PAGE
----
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  Newsletter 21 August 2019  

Hello Visitor,


This month’s featured CPBT-KA (Certified Professional Bird Trainer - Knowledge Assessed) is Jackie Bray who is currently the Associate Director, RAPTOR Inc. in Mildford, Ohio. Her favorite species of birds to work with are kea and all raptors.

Jackie said she was inspired to take the test because "I consider myself a life-long student and I love a challenge, so when I heard about the certification opportunity I wanted to prove to myself that I could pass the test during the first year it was offered. I also wanted to broaden my understanding of best practices from a local to a global perspective."

"My certification helped me secure my current position. The knowledge I gained through the certification process has also shaped my attitudes and expectations regarding animal welfare and the use of live animal ambassadors in educational programs. Lastly, it helps to motivate me to participate in professional development opportunities."

Jackie's advice for people thinking about getting certified? "There is a lot to gain by going through the certification process. Be familiar with the resources listed in the recommended readings list and pay close attention to terminology. Also, I highly recommend completing Dr. Friedman’s LLA class."

Want to find out more about setting these types of standards within your facility or becoming certified? Contact the IATCB board by visiting our website!

Certification Examination for Professional Bird Trainers

Are you signed up for the 2018 Testing Cycles?

Application Deadlines  January 15, 2018 Septemder 21, 2018
Testing Window February 17 - March 3, 2018 October 20 - November 3, 2018

Candidates must meet the following eligibility criteria as of the application deadline indicated on the cover of the handbook:

  • Three (3) years of professional experience with birds, or membership at the professional level in the International Association of Avian Trainers and Educators.
  • Completion and filing of an Application for the Certification Examination for Professional Bird Trainers.
  • Payment of required fees.

International Testing

Already certified?

The CPBT-KA credential is valid for 5 years from the date it is awarded. To renew the credential a certificant must either re-take the examination after 5 years or accumulate sixty Continuing Education Credits (CEUs) by attending IATCB approved workshops, seminars, classes, or conferences. Head over to http://www.iatcb.com/staying-certified/ceu-events to check out a list of approved CEUs!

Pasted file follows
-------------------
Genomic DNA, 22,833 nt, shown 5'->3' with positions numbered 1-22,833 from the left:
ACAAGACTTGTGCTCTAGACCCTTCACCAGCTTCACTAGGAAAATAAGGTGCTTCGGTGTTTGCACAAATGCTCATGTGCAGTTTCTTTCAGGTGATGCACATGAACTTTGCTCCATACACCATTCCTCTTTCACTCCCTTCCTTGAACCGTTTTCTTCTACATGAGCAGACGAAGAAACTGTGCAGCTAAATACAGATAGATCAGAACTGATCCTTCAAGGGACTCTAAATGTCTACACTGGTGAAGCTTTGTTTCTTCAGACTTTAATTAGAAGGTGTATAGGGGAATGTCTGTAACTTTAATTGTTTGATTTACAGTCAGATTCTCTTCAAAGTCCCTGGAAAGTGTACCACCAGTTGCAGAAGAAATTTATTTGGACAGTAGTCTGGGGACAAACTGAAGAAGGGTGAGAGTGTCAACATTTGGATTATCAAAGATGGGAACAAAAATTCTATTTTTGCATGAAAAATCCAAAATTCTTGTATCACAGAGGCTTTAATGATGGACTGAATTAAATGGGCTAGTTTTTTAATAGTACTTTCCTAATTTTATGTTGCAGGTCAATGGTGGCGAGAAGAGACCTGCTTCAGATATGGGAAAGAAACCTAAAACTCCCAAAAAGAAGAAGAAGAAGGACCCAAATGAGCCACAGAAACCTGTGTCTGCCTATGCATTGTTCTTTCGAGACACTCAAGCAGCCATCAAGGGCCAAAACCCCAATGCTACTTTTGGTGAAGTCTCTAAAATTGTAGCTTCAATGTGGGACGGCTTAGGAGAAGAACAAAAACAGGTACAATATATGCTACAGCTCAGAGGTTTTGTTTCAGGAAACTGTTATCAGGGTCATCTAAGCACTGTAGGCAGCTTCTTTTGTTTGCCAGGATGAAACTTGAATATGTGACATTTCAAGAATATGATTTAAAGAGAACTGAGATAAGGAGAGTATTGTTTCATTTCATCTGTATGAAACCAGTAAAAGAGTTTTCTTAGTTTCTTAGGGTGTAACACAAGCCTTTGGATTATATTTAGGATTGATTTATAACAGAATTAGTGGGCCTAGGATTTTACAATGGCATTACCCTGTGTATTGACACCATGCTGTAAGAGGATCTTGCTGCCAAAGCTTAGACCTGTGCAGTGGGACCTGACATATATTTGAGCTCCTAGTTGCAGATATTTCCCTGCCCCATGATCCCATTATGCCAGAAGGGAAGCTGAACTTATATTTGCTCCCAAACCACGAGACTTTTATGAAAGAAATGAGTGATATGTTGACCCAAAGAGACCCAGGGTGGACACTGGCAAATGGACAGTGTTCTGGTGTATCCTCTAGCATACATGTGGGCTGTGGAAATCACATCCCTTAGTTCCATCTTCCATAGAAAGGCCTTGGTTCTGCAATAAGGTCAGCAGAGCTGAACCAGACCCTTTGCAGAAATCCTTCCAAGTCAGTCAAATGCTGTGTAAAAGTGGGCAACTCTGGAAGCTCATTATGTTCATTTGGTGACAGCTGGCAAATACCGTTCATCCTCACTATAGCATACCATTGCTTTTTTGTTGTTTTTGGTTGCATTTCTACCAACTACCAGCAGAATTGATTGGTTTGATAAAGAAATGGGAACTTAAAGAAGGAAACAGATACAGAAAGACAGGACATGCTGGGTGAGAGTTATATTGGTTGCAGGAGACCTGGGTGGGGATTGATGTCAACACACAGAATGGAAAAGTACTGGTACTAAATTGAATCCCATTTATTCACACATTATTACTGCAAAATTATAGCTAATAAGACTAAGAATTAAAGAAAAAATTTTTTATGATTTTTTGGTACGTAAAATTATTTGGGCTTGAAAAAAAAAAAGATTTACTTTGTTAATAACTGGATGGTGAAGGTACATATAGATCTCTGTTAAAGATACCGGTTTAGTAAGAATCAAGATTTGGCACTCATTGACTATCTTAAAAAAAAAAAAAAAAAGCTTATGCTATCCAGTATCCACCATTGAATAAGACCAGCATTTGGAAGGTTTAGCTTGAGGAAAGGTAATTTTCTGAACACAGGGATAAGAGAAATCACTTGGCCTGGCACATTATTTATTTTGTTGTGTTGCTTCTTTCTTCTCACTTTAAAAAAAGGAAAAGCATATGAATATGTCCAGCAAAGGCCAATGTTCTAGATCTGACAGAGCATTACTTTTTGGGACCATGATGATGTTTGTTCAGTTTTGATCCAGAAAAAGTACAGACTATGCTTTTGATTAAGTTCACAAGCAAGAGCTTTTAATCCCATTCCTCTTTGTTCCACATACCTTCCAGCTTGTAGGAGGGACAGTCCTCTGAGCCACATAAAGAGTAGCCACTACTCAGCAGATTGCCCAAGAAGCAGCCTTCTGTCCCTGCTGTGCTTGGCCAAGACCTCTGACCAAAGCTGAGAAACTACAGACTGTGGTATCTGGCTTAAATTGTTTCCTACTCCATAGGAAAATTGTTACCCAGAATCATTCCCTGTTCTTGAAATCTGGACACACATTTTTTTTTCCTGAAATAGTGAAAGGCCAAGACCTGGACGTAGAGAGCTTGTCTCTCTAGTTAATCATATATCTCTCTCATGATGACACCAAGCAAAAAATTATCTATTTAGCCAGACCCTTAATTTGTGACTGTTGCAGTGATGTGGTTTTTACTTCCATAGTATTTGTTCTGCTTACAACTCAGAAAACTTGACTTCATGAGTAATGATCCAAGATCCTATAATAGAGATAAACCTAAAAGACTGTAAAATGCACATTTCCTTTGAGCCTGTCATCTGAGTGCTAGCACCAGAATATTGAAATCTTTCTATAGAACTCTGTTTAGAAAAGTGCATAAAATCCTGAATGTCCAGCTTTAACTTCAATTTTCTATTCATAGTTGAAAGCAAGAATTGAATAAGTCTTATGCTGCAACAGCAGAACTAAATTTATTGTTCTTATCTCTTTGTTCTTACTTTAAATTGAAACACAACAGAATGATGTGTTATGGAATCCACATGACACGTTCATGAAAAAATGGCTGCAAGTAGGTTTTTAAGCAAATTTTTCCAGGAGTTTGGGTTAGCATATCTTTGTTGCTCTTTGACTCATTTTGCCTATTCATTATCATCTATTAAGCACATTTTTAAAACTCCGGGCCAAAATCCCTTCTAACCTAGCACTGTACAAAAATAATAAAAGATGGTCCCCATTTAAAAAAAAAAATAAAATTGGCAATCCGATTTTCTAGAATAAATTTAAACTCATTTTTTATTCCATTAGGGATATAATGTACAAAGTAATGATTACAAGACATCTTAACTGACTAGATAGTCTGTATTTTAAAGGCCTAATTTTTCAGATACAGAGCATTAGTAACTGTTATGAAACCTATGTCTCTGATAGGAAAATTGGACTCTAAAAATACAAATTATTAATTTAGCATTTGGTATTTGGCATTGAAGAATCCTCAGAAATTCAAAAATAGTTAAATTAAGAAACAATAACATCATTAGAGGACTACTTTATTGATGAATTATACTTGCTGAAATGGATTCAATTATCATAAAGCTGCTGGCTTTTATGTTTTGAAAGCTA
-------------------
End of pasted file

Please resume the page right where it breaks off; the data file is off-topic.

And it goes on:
Looking for CEUs you can register now for AZA - Principles of Program Animal Management. This course is designed for program animal managers and coordinators; education staff who utilize program animals; program animal and interpretive keepers; and museum professionals who handle live animals. This is a 30 CEU course.

Looking for CEUs ... Present at a workshop!

As a Presenter you can earn 1.5 CEUs per hour of presentation/lecture, when the learning event meets the subject matter and scientific qualifications outlined in the IATCB CEU Policy under eligibility. Animal training classes regularly offered to the general public as part of a Certificant’s animal training and/or behavior consulting business do not qualify for CEUs.

Trainers Talk

Hawk lingo

Buteo: robust hawks with long, broad, rounded wings and short broad tails. Because they are easily observed soaring in wide, lazy circles or perched in a conspicuous place, they are among the best known hawks. They hunt mainly from perches, dropping to the ground to capture their prey.

Accipiter: hawks that inhabit deeply wooded areas. They have short rounded wings and long rudder-like tails which allow them to maneuver among the trees. Their recognizable flight pattern consists of several rapid flaps and then a glide. As a group accipiters are secretive and are observed less frequently than most other hawks.

Falcon: streamlined fast-flying hawks. They have long, narrow, pointed wings and long narrow tails. They feed primarily on other birds and usually capture their prey in mid-air. Birds of open areas, falcons are seldom found in woods. Recently, some have adapted to living in cities and towns, nesting on bridges and buildings, in close proximity to humans.

Harris's hawks are of the genus Parabuteo, meaning "similar to a buteo." They are medium-sized, heavy-set birds with broad wings like a buteo and a narrow tail like an accipiter.

Bird is the Word

AracarisThe Green Aracari is the smallest Aracari in its range and is one the smallest members of the Toucan family (Ramphastidae) weighing only 125-150 g. Males and females can be distinguished by different colors on the head and neck. Males have black feathers on the top, while female's crowns are reddish-brown. They can be found in tropical rainforest in Northern South America. In the countries of Colombia, Venezuela, Guyana, and Surinam. Green Aracari roost socially throughout the year with up to 5 adults and their fledged offspring sleeping in the same hole. Unlike other toucans, Green Aracaris fly quickly, in a straight line. They are the only toucans to use their nests for sleeping outside of the breeding period. To sleep, they place their bills on their backs and raise their tails to form a roof over their backs and bills. This allows them to take up less space, an advantage when sleeping 5 or 6 to a nest or in a rotten tree trunk. The Green Aracari has an extremely large range and does meet the thresholds for IUCN Vulnerable classification. The population size has not been quantified, but it does not appear to meet the requirements for IUCN Vulnerable criteria.